Wednesday, March 21, 2012

How much should customer service guys be paid?

Why not the same as paid to sales or marketing guys? I am talking about the guys on the shop-floor. The guys who carry 'Help' tags on their chest.

Marketing guys makes promises. The manner of making the promise or the promise itself captures the prospects' attention. But who fulfills those promises?

Let's say Mississippi Earrings advertises. So it makes a promise, implicit or explicit. When that advertisement pulls in prospects at the retail shop, who fulfills or tries to fulfill the promise? The person on the shop-floor. If this person behaves obnoxiously, all's gone.

It applies to hospitals too. After gathering attention, who fulfills a big part of the promise? Doctors? Ward-boys, nurses, helpers?

In an educational institute, who fulfills the promise? The ad that captures attention? Or the teachers in the class?

At Pantaloons? Ad or the shop-floor exec?

On most occasions, I see a massive difference between a typical marketing person and a shop-floor exec. Someone might say, "But there's a difference in quality/skills." True! In fact, people hired as shop-floor execs aren't necessarily the greatest talkers or thinkers or problem-solvers. And these are the people who fulfill a big part of the promise. So why hire people with such poor skills? (Standard argument, shortage of quality manpower!)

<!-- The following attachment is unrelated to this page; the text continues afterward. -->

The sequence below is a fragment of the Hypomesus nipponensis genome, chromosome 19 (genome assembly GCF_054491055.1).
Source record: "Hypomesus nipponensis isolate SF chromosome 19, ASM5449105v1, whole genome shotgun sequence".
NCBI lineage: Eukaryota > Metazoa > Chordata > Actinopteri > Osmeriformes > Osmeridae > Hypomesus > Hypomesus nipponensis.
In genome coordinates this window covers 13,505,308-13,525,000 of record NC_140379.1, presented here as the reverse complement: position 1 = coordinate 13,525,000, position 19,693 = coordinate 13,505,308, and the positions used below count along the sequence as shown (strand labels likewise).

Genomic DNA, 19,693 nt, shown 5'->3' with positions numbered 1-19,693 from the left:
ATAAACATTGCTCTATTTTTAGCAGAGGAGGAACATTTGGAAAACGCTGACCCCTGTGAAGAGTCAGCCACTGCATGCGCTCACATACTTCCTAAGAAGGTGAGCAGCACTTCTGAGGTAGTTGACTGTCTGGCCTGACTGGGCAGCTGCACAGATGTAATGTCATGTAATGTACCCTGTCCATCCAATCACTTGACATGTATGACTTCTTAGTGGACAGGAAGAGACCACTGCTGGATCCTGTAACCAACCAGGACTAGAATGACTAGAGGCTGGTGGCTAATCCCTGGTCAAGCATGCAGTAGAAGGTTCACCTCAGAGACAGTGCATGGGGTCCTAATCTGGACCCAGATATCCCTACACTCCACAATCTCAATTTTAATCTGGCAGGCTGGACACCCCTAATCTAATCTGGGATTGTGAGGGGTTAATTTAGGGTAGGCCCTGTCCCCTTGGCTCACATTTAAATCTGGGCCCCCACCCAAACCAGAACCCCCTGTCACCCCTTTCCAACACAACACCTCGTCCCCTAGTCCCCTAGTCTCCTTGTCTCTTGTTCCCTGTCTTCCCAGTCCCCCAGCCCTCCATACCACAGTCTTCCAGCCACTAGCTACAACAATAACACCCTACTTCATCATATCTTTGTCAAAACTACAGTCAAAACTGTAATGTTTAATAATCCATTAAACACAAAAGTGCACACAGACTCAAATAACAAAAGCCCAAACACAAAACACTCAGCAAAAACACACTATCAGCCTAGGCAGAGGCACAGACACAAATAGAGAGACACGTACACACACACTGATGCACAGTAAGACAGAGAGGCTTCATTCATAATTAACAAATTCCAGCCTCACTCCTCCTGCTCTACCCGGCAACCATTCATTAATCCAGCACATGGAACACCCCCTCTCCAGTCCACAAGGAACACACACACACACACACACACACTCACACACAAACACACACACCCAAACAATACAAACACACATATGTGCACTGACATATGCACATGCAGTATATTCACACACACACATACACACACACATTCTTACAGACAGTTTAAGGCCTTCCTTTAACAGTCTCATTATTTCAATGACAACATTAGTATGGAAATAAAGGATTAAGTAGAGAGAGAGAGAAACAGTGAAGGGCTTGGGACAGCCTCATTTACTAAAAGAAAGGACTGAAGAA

Having chatted with prospects online and stayed on the shop-floor at Mississippi, I reckon,  delivery on the promises carries equal weightage, if not more.

Assuming that similar guys are put in charge of marketing and customer service, who would get more? Why is there such a discrepancy between remunerations?

Guess, in the entire sequence of conducting business, capturing attention of prospects is the first activity. Then follows all other things. So, 'first' wins. But we've seen the tall claims and, so often, we've experienced the delivery against those claims.